Note*  He settled first at 'Ripowams' or Stamford, CT, part of the New Haven Colonies in 1641 with 30 to 40 other families from Wethersfield, CT; he is not listed in the original 20 Planters, but appears on the 1642 List of Pioneers; History of Stamford, 'John Ogden received on Dec 7, 1641 ten acres houselot, with woodland, like the first company. In 1642 he agreed with Gov. Kieft, of NY, to build a stone church for 2500 guilders. In 1644, he was a patentee of Hempstead, LI. In 1651, he was living in Southampton. He went into NJ with Gov. Carteret, and was a representative from Elizabethtown in the first assembly in 1668.' * From Hatfield's History of Elizabeth, NJ, p 64 -66 'John Ogden was at Stamford, CT, in 1641, within a year after itssettlement. He had previously married Jane, who, as tradition reports,was a sister of Robert Bond. In May, 1642, he and his brother Richard,both of them, at the time, of Stamford, entered into a contract with Gov.Wm. Kieft, Gisbert op Dyck, and Thomas Willet, of New Amsterdam, Churchwardens, to build a stone church in the fort, 72 by 50 ft, for the sum of2500 guilders, to be paid in beaver, cash, or merchandise; 100 guildersto be added if the work proved satisfactory; and the use of the company'sboat to be given the builders, for carrying stone, a month, six weeks ifnecessary. The work was duly and satisfactorily completed.' 'It was, probably, in this way that the two brothers became acquainted with the West end of LI. Early in 1644, in company with the Rev. Robert Fordham, Rev. Richard Denton and a few others, they removed from Stamford and settled Hempstead, LI, of which John Ogden was one of the Patentees. At the expiration of five or six years, not liking the control of the Dutch, with whom he had considerable dealings at New Amsterdam, and disgusted with the the cruelties practicedupon the natives, of whom scores, soon after his settlement at Hempstead,had there, by the order of the government, been put to death, he removed to the East end of the Island, to dwell among his own countrymen. In 1647, he had obtained permission, of the town of Southampton, to plant a colony of six families, at 'North Sea,' a tract of land bordering on the Great Peconic Bay, opposite Robbin Island, and about three miles north of the village of Southampton. Some two or three years elapsed before his removal, and the planting of the settlement at the Nort Sea, called, in the Colonial Records of CT and New Have, as well as in Nicolls' Grant, 'Northampton.' 'He was made a free man of Southampton, March 31, 1650, and was chosen by the General Court, at Hartford, CT, May 16, 1656 and again in 1657 and 1658, one of the magistrates for the Colony. He sat in the General Court, as a Representative from Southampton, in May, 1659, and in the upper house, May 1661, and afterwards. His name appears repeatedly in the new Charter of Connecticut (obtained, April 23, 1662, by Gov. Winthrop, from Charles II... see the New Haven Colony) as one of the magistrates and patentees of the colony; also, quite frequently, in the Records, both of CT and New Haven. He was held in high honor at home, being one of their first men.' During his residence at Northampton, Ogden, by fequent visits as a trader to New Amsterdam, had kept up his acquaintance with his old friends and neighbors on the West end of the Island. When, therfore, after the conquest, it was proposed to him to commence a fourth settlement, in the new and inviting region of Achter Kol, under English rule, he readily entered into the measure, and in company with his old friend, Capt Baker, purchased the interests of the Dentons and Goodman Benedict, and thus became, being a man of substance and distinction, the leading man of the new colony. He was among the very first, with his five grown boys, John, Jonathan, David, Joseph, and Benjamin, to remove to the new purchase and erect a dwelling on the town plot. He located his house, it is thought, on the Pint road, now Elizabeth Ave, near where Robert Ogden, his ggrandson, and Col. Barber, afterward lived.' 'He was appointed Oct 26, 1665, a Justice of the Peace, and Nov 1, one of the Governor's Council. In the Legislature of 1668, he was on the the Burgesses, from this town. To carry forward his improvements, he borrowed, Oct 9, 1668, of Cornelius Steenwick, the Mayor of NY City and a wealthy merchant, L191.5.0, 'one fourth part thereof to be paid in good Wheat at 4/6 pr Bushell, one fourth part in good drie Ox hides at 6 stivers pr pound dutch weight, one fourth part in good merchantable Tobacco at 4 stivers pr pound like weight and one fourth part in Good Corn fed fat pork well packt in casks and delivered at New Yorke at three pounds ten shillings pr barrell.' As security, he morgaged, April 29, 1669, 'a Certain Water Mill now in my Tenure or Occupation,' as the mortgage expresses it, 'near unto the Mansion or Dwelling House of Gov. Carterett in Elizabeth Towne.' 'The mill was located immediately west of the Broad St Stone Bridge, and with the dam across the Creek just above, was doubtless, constructed by Mr. Ogden; whence the Creek was frequently called, 'Mill Creek,' of 'Mill River.' The Governor's house was located east of the bridge, and north of the Creek, on the ground, latterly occupied by the Thomas House. 'Three of his sons, John, Jonathan, and David, took the oath of allegiance, Feb 1665, and were numbered among the original Associates.' pp 64 -66 * moved with others from Stamford to settle Hempstead, LI, NY in Nov 1644 and then lived at Southampton, LI, NY; some of these same men of these settlements and Easthampton, moved with John Ogden to establish Elizabethtown, NJ * in 1650 he was made a freeman and elected magistrate, he represented the town of Southampton in the General Court in 1659 and in the Upper House in 1661 * one of the founding fathers and influential men in Elizabethtown, NJ; an original Elizabethtown associate of 1664; received a 3rd lot right * member of the Governor's Council 1665, burgess in 1668, member of the NJ Assmbly * CNW I p134 -135 * History of Long Island by Benjamin Thompson, p 467 -472 * History of Elizabeth, NJ by Hatfield, pp 64 -66 * Note: Richard Ogden, the brother of John Ogden is not listed among the settlers of Stamford, CT, however he is listed as a freeholder in 1647 in Hempstead, LI. He later removed to Fairfield, CT. Another well know Ogden of this time period is their cousin, John of Rye, NY who married Judith Budd. Calendar of New Jersey Wills, Vol. I 1670-1730 Name: John Ogden Location: Elizabeth Town Account of goods delivered out of the estate of (Ð22.6.1 1/2), to Sarah Plum. Calendar of New Jersey Wills, Vol. I 1670-1730 1682 May 30. Inventory of the estate (Ð240 real, Ð176.14.5 personal); made by Humphrey Spening and John Decent. Calendar of New Jersey Wills, Vol. I 1670-1730 Essex Wills 1682 Sept. 19. Administration on the estate granted to his widow Jane. Calendar of New Jersey Wills, Vol. I 1670-1730 N. J. Archives, XXI., p. 51 Calendar of New Jersey Wills, Vol. I 1670-1730 1682-3 Jan. 11. Account of what the widow Jane Ogden paid as administratrix out of the estate to Cornelis Stenwyck, John Budd, Gov'r Carteret, Mr. Goldsmith, Isaac Whitehead senior, Mr. Snawsell, Nathaniel Whitehead, Mr. Wilson, merchant, Mr. Strobridge, Capt. John Palmer for Mr. Winder, Benj. Price senior, Mr. Walker of Boston, John Warren, Jacob Molyns of N. Y., in all Ð224.15.1. Soon after his marriage, he sailed for America.1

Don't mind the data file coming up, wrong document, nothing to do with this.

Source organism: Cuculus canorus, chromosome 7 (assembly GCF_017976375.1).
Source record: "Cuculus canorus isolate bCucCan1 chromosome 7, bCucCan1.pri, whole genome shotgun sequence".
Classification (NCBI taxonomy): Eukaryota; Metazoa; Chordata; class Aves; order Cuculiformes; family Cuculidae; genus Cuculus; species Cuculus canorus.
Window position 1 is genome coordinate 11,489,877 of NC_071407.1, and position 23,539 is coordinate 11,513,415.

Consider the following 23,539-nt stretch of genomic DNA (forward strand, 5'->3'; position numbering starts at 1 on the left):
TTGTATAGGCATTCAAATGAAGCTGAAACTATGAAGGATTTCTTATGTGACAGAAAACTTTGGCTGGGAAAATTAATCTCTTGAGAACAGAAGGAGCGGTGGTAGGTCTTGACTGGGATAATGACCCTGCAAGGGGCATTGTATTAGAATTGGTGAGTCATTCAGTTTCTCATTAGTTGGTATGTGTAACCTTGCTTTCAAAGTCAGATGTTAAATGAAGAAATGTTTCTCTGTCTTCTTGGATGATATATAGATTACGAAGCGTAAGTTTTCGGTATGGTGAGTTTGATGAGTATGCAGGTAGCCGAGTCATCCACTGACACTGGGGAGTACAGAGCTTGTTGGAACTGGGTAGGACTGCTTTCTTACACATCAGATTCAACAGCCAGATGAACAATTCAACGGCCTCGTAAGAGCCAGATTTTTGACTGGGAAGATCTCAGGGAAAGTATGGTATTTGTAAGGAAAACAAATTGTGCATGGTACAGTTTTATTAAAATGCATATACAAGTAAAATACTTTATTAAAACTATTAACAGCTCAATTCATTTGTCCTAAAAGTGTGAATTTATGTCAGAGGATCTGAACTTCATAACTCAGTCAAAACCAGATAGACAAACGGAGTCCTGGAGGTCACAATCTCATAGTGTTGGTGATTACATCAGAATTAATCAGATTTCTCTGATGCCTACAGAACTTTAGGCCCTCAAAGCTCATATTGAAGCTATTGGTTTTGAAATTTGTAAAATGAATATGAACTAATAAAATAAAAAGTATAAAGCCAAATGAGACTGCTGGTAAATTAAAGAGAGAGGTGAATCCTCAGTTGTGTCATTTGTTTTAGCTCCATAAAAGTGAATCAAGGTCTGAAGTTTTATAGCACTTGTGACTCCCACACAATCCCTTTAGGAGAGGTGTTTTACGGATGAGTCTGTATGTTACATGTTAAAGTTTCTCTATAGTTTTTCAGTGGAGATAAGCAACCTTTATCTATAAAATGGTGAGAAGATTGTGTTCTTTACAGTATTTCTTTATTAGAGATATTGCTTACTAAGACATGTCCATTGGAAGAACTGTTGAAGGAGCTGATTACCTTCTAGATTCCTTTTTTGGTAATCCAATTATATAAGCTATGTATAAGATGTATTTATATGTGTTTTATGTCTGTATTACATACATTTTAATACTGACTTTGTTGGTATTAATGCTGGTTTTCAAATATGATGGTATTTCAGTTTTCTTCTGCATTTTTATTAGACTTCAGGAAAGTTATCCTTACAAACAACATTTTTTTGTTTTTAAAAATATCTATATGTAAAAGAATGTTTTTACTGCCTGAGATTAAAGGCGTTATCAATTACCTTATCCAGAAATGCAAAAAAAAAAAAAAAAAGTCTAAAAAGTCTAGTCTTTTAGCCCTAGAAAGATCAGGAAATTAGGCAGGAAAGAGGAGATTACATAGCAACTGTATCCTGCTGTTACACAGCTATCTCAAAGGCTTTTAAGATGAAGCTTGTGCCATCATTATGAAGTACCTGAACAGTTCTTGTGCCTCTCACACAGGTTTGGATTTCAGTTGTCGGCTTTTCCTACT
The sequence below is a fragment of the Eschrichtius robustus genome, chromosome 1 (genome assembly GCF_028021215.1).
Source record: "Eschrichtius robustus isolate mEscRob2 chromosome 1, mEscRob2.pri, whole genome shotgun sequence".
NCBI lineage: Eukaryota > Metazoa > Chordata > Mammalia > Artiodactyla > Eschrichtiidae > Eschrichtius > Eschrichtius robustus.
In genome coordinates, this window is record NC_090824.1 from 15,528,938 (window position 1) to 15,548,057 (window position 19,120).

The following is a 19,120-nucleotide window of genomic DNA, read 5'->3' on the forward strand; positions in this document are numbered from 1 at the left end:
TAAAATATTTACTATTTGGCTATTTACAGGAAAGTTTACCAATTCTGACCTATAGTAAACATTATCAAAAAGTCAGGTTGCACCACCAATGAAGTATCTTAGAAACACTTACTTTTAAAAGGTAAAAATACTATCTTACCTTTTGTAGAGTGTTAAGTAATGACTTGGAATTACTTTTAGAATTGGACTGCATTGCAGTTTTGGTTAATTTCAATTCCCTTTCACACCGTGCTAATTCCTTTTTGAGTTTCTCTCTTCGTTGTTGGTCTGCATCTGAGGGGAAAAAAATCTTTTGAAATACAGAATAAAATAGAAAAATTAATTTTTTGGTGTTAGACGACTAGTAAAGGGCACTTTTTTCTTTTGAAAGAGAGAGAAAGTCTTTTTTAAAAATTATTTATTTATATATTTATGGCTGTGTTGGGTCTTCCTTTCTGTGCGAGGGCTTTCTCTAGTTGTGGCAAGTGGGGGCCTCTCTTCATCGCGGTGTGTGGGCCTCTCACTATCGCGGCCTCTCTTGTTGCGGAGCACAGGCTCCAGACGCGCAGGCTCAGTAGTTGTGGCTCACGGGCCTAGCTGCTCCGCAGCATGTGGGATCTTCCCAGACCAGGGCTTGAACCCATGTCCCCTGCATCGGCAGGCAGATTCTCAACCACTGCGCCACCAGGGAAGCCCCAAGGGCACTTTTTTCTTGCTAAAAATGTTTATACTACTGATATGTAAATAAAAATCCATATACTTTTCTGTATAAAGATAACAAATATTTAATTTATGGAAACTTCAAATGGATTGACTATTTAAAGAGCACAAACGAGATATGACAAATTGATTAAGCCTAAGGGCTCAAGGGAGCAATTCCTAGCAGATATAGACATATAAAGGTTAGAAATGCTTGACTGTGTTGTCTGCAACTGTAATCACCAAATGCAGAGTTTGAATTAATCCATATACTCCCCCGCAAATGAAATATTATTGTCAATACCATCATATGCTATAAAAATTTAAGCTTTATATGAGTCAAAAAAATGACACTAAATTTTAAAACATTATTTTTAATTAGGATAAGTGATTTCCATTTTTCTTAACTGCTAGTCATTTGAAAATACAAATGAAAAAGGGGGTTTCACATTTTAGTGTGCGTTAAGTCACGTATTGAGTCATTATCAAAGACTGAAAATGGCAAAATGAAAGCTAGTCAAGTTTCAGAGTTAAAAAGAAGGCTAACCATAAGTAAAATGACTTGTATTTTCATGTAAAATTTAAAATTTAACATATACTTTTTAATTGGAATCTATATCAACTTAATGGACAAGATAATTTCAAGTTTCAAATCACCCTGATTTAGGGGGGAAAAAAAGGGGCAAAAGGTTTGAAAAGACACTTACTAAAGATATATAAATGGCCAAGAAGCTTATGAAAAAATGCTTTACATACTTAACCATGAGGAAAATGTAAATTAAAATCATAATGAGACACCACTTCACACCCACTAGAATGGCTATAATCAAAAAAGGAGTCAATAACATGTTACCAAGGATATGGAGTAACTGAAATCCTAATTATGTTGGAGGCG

Birth*19 September 1609 John Ogden was born on 19 September 1609 at Bradley Plain, Southampton, England.1 
Marriage*8 May 1637 He married Jane Bond, daughter of Jonathan Bond, on 8 May 1637.1 
Death*30 May 1682 John Ogden died on 30 May 1682 at Elizabethtown, New Jersey, at age 72.1 


Jane Bond b. 1616, d. 1682
Last Edited14 Jan 2004


  1. [S170] Gedcom file by Debora J Krauss Franklin (see her record for more).